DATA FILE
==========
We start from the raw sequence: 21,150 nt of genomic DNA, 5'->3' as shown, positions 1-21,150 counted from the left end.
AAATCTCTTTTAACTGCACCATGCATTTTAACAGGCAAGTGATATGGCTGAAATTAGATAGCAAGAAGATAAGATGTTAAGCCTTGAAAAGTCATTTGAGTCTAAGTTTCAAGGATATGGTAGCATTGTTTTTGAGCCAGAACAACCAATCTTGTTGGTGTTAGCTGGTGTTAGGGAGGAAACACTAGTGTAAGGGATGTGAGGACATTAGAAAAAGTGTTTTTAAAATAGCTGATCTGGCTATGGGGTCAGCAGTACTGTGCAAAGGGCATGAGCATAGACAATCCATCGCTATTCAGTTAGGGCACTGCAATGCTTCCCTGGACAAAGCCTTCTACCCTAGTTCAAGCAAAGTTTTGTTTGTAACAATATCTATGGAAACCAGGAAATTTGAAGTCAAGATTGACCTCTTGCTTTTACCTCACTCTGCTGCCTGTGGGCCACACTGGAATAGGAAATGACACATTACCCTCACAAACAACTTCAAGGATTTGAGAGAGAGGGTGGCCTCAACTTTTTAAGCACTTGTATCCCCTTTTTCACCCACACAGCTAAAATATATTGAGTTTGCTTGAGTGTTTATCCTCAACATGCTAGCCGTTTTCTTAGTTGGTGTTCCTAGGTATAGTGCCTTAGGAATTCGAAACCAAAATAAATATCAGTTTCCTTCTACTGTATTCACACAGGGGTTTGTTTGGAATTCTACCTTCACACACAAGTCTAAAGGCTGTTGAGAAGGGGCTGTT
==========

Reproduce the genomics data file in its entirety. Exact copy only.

We start from the raw sequence: 21,150 nt of genomic DNA, 5'->3' as shown, positions 1-21,150 counted from the left end.
AAATCTCTTTTAACTGCACCATGCATTTTAACAGGCAAGTGATATGGCTGAAATTAGATAGCAAGAAGATAAGATGTTAAGCCTTGAAAAGTCATTTGAGTCTAAGTTTCAAGGATATGGTAGCATTGTTTTTGAGCCAGAACAACCAATCTTGTTGGTGTTAGCTGGTGTTAGGGAGGAAACACTAGTGTAAGGGATGTGAGGACATTAGAAAAAGTGTTTTTAAAATAGCTGATCTGGCTATGGGGTCAGCAGTACTGTGCAAAGGGCATGAGCATAGACAATCCATCGCTATTCAGTTAGGGCACTGCAATGCTTCCCTGGACAAAGCCTTCTACCCTAGTTCAAGCAAAGTTTTGTTTGTAACAATATCTATGGAAACCAGGAAATTTGAAGTCAAGATTGACCTCTTGCTTTTACCTCACTCTGCTGCCTGTGGGCCACACTGGAATAGGAAATGACACATTACCCTCACAAACAACTTCAAGGATTTGAGAGAGAGGGTGGCCTCAACTTTTTAAGCACTTGTATCCCCTTTTTCACCCACACAGCTAAAATATATTGAGTTTGCTTGAGTGTTTATCCTCAACATGCTAGCCGTTTTCTTAGTTGGTGTTCCTAGGTATAGTGCCTTAGGAATTCGAAACCAAAATAAATATCAGTTTCCTTCTACTGTATTCACACAGGGGTTTGTTTGGAATTCTACCTTCACACACAAGTCTAAAGGCTGTTGAGAAGGGGCTGTT